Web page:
Cebu Pacific stays true to regional model, skips long-haul expansion


As first reported by FlightGlobal, low-cost carrier Cebu Pacific has firmly ruled out venturing into long-haul operations, despite witnessing strong fare growth on trans-Pacific routes in the post-pandemic environment.

During a results briefing on May 10, Cebu Pacific President and CEO Mike Szucs acknowledged that airlines operating long-haul flights have been able to reap profits due to under-capacity and high yields on these routes.

However, Szucs asserted that long-haul operations are not part of the airline’s DNA.

“There is that temptation to go in there and get some high yields. But we feel at some point there will be inevitable [market] correction.”

Cebu Pacific President and CEO Mike Szucs

“It is not what we do… it is not our DNA,” he added.

Instead, Cebu Pacific will focus on flights within a “four-hour circle” from the Philippines, covering a catchment area of over 2 billion people. This strategy aligns with the airline’s low-cost business model and avoids stretching its operations beyond its core competencies.

The comments underscore the challenges faced by low-cost carriers in sustaining long-haul operations. As Forbes reports, numerous airlines, including Laker Airways, Tower Air, Primera, WOW, and Norwegian Air Shuttle, have attempted and failed to make the low-cost, long-haul model work, often succumbing to unsustainable losses.

Industry experts, like Ryanair CEO Michael O’Leary, have long been skeptical of the viability of low-cost, long-haul operations, citing the significant premium some travelers are willing to pay for premium cabins on long-haul flights.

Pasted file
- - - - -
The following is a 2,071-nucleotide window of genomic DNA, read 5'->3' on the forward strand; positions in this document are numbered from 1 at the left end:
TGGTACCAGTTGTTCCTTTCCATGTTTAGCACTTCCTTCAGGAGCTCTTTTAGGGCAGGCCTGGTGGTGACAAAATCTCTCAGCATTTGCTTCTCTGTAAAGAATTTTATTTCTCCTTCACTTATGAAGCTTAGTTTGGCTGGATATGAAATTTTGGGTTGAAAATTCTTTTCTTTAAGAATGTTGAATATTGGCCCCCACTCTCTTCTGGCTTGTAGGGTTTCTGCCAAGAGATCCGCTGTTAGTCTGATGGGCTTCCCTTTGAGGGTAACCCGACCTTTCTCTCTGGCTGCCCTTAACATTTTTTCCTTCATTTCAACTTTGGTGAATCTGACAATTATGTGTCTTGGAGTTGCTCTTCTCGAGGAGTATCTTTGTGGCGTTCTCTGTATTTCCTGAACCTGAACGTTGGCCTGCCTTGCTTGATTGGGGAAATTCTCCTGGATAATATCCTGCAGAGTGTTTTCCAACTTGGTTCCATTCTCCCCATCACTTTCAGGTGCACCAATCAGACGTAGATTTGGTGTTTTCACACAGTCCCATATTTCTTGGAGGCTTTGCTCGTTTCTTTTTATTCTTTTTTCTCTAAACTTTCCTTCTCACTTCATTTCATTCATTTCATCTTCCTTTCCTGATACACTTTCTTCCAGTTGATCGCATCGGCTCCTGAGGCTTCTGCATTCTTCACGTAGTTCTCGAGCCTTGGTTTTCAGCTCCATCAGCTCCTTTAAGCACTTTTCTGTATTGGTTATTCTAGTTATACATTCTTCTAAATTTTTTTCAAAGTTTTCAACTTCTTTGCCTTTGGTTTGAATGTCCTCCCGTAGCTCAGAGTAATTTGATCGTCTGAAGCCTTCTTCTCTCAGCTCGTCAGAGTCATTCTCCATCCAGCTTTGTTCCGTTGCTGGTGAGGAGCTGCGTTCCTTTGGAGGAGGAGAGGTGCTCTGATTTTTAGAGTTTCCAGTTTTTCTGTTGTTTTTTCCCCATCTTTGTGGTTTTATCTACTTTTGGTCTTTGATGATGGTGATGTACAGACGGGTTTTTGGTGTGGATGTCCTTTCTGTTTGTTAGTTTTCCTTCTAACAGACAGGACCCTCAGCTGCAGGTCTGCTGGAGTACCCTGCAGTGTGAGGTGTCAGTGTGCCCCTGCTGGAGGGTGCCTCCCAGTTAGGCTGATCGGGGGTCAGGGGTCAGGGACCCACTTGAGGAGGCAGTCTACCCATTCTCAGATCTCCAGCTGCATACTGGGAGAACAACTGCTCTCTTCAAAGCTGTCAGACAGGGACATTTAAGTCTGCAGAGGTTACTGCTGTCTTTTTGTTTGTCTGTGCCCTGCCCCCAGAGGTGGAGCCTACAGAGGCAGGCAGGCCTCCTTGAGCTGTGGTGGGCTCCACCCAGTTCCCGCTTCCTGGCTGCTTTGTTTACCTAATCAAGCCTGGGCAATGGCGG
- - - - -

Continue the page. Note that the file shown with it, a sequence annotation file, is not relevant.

However, Cebu Pacific’s Szucs remains resolute in the airline’s regional focus.

“We’ve got plenty of addressable markets… very close to home that doesn’t stretch or challenge the business model that we have been accustomed to,” he said.

While Cebu Pacific operates a small number of widebody Airbus A330 aircraft, primarily for additional capacity on short-haul routes, Szucs described the airline’s existing long-haul flights to the Middle East as “very much outliers.”

“One can anticipate that we will stick to our guns. We see a huge opportunity in this part of the world,” Szucs added, reiterating the airline’s commitment to its regional strategy.

The budget airline currently operates flights from Manila to Dubai, Melbourne, and Sydney. In the past, Cebu Pacific also operated A330 flights to Dammam, Doha, Kuwait, and Riyadh.

Cebu Pacific ventured into long-haul operations with the launch of Manila-Dubai flights on October 7, 2013.

The airline operates a widebody fleet of eight Airbus A330neo aircraft, with another eight expected to be delivered in the years to come.

Dirk Andrei Salcedo Avatar

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